Samsung smartphones are traditionally very popular among users because they are very good technically and have a nice design. They also removed flaws many people didn’t like in the operating system. All this makes people buy smartphones from the South Korean manufacturer. As a result, Samsung is considered one of the first smartphone manufacturers. There’s only one problem. These smartphones are not as smooth with updates as their users would like. Why does this happen and when will it end?
Why are Samsung updates so slow?
To answer this question, it’s worth understanding how a quick update happens. For the smartphone to update quickly in the background, two system sections are used. Having two system partitions means you can easily use one of them and this won’t affect how the second one works. As a result, updates are installed on the second section while you use your smartphone. Once the update is installed, you will be prompted to restart the smartphone. At this time, switching between sections takes place and the user receives an updated smartphone.
Samsung phones, even the latest models, are deprived of this and are updated like they were five years ago. Given Samsung’s promise to release more frequent updates, this approach is becoming very illogical. Instead of these updates taking place easily and naturally, each time you have to wait 10-20 minutes.
When updates are small, you can wait but in a larger update, the process can seem very tedious. 20 minutes – it doesn’t sound bad, but when it comes to putting your smartphone down for this time and just wait then you’ll think about whether you need this update. So far this is how Samsung release their updates and won’t change for the foreseeable future.
How to update your phone
To update the phone you just need to complete a couple of simple steps. Just go to your smartphone’s settings, open the “System” section, find the update and install it.
Automatic system updates are even more convenient as they happen in the background. To do this, enable automatic system update in the settings. To make it easier to find, you can use the search by settings.
After this update is installed automatically you will just need to restart your smartphone so the update works correctly. This is much easier than doing the whole process manually.
Why do I need to update my smartphone?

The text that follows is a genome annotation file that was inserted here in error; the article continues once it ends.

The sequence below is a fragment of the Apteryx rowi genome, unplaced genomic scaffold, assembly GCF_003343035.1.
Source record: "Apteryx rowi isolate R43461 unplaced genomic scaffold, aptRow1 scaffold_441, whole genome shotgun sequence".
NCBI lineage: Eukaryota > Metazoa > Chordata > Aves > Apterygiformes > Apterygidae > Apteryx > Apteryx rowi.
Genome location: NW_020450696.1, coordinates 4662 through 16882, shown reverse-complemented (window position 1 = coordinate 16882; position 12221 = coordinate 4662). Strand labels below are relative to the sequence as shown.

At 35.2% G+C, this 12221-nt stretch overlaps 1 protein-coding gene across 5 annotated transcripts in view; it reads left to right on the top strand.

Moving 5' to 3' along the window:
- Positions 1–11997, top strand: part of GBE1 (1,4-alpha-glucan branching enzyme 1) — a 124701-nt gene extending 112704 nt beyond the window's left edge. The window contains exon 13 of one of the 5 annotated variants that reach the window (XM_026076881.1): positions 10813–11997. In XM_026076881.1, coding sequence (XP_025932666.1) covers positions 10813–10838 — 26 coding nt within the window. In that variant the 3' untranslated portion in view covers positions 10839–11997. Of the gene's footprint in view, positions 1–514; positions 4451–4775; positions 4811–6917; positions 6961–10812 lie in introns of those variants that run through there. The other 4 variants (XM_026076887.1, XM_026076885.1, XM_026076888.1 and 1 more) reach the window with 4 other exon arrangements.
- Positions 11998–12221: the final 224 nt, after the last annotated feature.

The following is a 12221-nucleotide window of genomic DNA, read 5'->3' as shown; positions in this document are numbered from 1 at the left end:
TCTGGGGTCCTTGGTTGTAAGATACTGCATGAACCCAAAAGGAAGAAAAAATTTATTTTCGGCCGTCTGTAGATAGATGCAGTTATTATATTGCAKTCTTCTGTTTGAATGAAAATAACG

There are two types of updates for Android. The first is about security and these updates are easy to understand. There are also major system updates that bring new features and optimization.
It’s not only intermediate updates, but also new versions of Android. This is broken down into two types to allow users to receive security updates after the manufacturer has stopped issuing firmware updates and system functions. All manufacturers have different support periods and having device security as a separate update seems like a very useful feature.
How to update a Samsung phone
Years ago (there are many smartphones around 4-5 years old), updates on Android were delivered completely in manual mode. But since 2016, Google has tried to improve this process. To do this, they implemented “seamless updates.”
The process happened in the background and didn’t require anything from the user. You could even use your smartphone while the update was installing. All manufacturers eagerly picked up this idea – all but one. Samsung has chosen a different path.
Even new smartphones that cost a lot, such as the Galaxy Fold, Galaxy Z Flip, and Galaxy S20Ultra, are updated with this slow method. With this update, you actually lose the ability to use the device for 5-15 minutes and you need to wait for the update to install.
Even though this isn’t very long it’s still an annoyance. As a result, most people constantly postpone updates when they are relevant.
For example, a recent Samsung smartphone update, which was supposed to fix the camera, disabled the smartphone for several minutes. Agreed, it would be much more convenient if everything could be done automatically and so users would only need to spend no more than a couple of minutes to reboot the smartphone. Personally, I periodically restart my smartphone for preventive purposes, so I’m used to this.